In a recent Order, the Board authorized patent owner, Motion Games, LLC, to file a motion to terminate the proceedings because petitioner, Nintendo of America, Inc, allegedly failed to list all real parties-in-interest in three inter partes review (“IPR”) petitions.
35 USC 312(a)(2) requires a petitioner to identify all real parties-in-interest (“RPIs”) in an inter partes review proceeding. In Nintendo of America, Inc. v. Motion Games LLC. (IPR2014-00164-66), Nintendo filed three IPRs against three different patents on November 19, 2013. The three patents are concurrently being asserted against Nintendo in a district court litigation in the Eastern District of Texas, in Motion Games, LLC v. Nintendo Co., LTD; Nintendo of America Inc.; Retro Studios, Inc.; Rent-A-Center, Inc.; and Gamestop Corp. (Case No. 6:12-cv-878) (E.D. TX). In the district court litigation, Nintendo of America, Inc., along with Nintendo Co., LTD, Retro Studios, Inc., Rent-A-Center, Inc., and Gamestop Corp. are named defendants. In the IPRs, Nintendo Co., Ltd. and Nintendo of America Inc. are the only named real parties-in-interest.
Ariosa Diagnostics v. The Board of Trustees of the Leland Stanford Junior University. (IPR2013-00308, Paper No. 40, November 19, 2014)
In a recent inter partes review (IPR), the Patent and Trial Appeals Board (PTAB) found that while only some of the grounds of unpatentability were sufficient to meet the “preponderance of the evidence standard” for determining claims unpatentable, all of the claims reviewed were found to be unpatentable. In its decision, the PTAB construed multiple claim terms using the Broadest Reasonable Interpretation (BRI) before determining that all of the claims were unpatentable as being either anticipated or obvious in view of the cited references. Ariosa at 37.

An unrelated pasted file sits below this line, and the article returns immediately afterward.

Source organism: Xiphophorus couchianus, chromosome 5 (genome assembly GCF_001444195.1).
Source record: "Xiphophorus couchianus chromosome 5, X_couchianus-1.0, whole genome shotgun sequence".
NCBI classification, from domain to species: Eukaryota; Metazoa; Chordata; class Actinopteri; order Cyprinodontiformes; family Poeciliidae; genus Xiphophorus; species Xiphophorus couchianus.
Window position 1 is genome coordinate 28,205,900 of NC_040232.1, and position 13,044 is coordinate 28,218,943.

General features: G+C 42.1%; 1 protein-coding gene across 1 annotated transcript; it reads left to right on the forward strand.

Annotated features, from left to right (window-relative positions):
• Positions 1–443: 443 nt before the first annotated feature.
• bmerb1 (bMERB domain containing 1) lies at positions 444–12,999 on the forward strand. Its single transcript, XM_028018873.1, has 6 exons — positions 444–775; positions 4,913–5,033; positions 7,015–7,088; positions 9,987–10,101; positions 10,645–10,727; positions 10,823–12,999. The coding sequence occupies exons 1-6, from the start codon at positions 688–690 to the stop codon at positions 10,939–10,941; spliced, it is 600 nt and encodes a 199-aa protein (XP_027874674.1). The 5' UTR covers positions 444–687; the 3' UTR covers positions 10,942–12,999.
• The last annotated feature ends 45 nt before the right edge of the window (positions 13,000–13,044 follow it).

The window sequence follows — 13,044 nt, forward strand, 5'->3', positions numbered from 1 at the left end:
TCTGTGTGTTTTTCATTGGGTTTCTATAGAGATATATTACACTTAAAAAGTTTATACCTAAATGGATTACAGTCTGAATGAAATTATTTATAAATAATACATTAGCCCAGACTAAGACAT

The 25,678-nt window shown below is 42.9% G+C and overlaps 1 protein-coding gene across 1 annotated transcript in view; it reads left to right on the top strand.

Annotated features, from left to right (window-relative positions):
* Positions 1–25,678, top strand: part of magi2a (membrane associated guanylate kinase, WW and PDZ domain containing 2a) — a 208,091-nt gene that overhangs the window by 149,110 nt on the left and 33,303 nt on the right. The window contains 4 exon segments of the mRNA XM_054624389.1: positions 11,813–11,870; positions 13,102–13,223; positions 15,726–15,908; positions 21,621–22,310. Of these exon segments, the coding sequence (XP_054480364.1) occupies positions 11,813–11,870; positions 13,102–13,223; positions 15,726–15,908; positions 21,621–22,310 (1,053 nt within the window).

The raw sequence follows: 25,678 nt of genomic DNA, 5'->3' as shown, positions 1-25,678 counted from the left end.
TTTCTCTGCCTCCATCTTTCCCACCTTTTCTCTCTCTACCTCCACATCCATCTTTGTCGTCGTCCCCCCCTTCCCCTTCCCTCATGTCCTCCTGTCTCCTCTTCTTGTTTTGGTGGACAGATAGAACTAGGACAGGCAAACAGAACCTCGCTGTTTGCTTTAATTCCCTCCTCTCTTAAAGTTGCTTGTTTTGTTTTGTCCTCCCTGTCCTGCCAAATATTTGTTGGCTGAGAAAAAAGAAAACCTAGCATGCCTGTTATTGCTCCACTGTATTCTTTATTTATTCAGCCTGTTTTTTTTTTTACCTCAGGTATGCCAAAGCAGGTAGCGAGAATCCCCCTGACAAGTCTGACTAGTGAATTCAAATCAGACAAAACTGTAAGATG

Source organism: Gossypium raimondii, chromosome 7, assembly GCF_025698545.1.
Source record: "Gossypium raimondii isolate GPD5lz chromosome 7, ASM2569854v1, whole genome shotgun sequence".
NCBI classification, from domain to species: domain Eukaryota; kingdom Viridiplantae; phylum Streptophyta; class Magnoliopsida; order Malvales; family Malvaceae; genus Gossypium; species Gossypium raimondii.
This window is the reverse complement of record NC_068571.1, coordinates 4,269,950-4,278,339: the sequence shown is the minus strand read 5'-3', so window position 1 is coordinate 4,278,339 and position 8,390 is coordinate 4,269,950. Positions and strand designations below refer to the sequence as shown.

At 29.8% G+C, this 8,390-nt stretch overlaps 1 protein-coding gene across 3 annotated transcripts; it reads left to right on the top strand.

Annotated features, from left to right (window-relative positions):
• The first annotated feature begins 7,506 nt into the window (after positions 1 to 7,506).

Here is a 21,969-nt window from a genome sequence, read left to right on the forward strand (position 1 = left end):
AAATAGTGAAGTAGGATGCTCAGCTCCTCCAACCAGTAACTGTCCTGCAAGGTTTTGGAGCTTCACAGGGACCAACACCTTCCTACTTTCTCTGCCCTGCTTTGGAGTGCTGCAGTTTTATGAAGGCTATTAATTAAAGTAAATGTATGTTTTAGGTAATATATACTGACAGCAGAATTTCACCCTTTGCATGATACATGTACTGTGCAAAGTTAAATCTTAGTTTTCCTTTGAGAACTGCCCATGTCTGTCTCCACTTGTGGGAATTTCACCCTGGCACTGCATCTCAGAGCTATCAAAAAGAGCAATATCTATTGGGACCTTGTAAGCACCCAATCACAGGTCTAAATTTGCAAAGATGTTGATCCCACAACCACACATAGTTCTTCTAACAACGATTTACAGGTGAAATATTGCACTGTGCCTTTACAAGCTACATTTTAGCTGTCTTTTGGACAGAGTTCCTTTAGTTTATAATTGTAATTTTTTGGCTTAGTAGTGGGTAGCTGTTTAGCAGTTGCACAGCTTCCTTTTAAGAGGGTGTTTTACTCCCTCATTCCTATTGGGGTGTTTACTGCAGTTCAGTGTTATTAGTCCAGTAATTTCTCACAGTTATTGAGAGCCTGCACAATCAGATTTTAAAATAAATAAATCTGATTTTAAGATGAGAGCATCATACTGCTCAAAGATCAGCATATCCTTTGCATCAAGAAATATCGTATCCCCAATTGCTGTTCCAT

SDI Technologies, Inc. filed an inter partes reviews (IPR) of U.S. Patent No. 8,364,295 (IPR2013-00465). IPR2013-00465 is one of a few IPRs filed by SDI against this family of patents. U.S. Patent No. 8,364,295 (“the ‘295 patent”) is owned by Bose Corp. and relates to an audio system for reproducing sound from computer files and computer network radio stations, such as the Bose Wave® radio shown above.
Succeed where others fail: PTAB reaches a different conclusion on the same prior art in different proceedings
On November 21, 2014, the PTAB denied Mitsubishi’s petition for a rehearing of the board’s decision denying institution of an inter partes review against some claims of Celgard’s U.S. Patent No. 6,432,586 (“‘586 Patent”) directed to a lithium battery. Specifically, in support of its IPR petition, Mitsubishi provided an expert report from Kuzhikalail Abraham who argued that the Tojo reference invalidated some of the claims in the ‘586 patent. The board, however, denied to institute the IPR on the basis that Mitsubishi failed to show that Tojo “blocks dendrite growth” in the battery as required by the ‘586 Patent.